Trade war escalating: China matches US tariffs

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US President Donald Trump has threatened to impose tariffs on an additional $200bn (£151bn) of Chinese goods in a growing trade row. Mr Trump said the 10% tariffs would come into effect if China “refuses to change its practices”. The threats would be a major escalation of the dispute and sparked further falls on stock markets. China responded by accusing the US of “blackmail”, raising fears of a full-blown trade war. Its commerce ministry said the country would take “qualitative” and “quantitative” measures and “fight back firmly” against additional tariff measures by the US government.

Mr Trump insists that China has been unfairly benefiting from a trade imbalance with the US for years.During the 2016 election campaign, he promised to use tariffs to cut the US trade deficits. But many economists have warned that tariffs are likely to make products more expensive for US consumers and hurt some of the businesses the administration is trying to protect, which depend on China for parts or assembly. Stock markets in Asia fell sharply on Tuesday, with Shanghai faring the worst, down 3.8%. European markets also suffered, trading more than 1% lower.

Last week, Mr Trump confirmed that the US would impose 25% tariffs on $50bn worth of Chinese goods. Beijing responded by saying it would hit 659 US products worth $50bn including agricultural products, cars and marine products with a similar tax. Late on Monday, the US president condemned China’s “unfair practices related to the acquisition of American intellectual property and technology”. He added: “Rather than altering those practices, it is now threatening United States companies, workers, and farmers who have done nothing wrong.”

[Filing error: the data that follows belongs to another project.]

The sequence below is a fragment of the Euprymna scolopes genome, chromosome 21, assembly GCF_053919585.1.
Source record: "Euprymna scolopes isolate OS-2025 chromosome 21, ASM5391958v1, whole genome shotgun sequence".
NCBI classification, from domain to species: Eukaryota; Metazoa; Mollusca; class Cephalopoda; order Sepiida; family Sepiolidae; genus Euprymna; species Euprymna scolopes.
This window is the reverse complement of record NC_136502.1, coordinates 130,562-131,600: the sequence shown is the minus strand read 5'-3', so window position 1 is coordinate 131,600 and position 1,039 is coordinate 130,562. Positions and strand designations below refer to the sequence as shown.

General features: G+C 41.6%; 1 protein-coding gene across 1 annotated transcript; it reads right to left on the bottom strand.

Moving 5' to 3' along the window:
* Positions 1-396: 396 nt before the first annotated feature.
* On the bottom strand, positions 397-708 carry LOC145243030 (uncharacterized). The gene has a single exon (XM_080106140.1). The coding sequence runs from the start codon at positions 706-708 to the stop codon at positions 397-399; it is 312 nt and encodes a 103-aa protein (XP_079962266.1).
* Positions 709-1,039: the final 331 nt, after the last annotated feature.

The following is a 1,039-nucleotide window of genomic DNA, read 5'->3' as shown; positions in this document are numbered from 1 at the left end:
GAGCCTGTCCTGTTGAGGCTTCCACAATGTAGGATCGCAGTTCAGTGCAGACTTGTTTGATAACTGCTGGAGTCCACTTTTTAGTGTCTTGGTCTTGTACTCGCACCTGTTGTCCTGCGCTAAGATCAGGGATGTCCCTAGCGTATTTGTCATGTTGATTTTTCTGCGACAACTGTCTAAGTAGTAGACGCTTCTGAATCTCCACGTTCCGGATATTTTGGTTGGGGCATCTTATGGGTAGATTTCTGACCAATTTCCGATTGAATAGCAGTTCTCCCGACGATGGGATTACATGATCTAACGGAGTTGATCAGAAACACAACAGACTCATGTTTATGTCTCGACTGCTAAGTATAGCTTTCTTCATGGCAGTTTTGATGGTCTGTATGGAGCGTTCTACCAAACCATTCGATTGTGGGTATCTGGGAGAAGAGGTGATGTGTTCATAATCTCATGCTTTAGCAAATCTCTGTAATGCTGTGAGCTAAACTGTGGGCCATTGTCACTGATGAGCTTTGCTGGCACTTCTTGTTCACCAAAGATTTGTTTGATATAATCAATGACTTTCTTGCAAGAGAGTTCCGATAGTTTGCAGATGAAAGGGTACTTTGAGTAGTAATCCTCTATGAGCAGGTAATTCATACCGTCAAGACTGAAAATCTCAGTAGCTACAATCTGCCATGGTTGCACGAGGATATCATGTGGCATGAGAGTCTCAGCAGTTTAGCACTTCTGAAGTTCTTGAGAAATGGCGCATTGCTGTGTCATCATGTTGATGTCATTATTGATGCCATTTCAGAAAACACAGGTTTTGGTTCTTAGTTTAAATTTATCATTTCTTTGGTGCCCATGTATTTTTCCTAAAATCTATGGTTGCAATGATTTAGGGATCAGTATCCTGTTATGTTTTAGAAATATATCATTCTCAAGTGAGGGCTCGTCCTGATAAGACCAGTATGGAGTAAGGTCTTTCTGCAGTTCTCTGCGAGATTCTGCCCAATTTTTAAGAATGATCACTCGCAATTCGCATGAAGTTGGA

Mr Trump added that new tariffs would “go into effect if China refuses to change its practices, and also if it insists on going forward with the new tariffs that it has recently announced”. “If China increases its tariffs yet again, we will meet that action by pursuing additional tariffs on another $200bn of goods.” China’s commerce ministry reacted swiftly, saying: “If the US acts irrationally and issues a list, China will have no choice but to take comprehensive measures of a corresponding number and quality and take strong, powerful countermeasures.”

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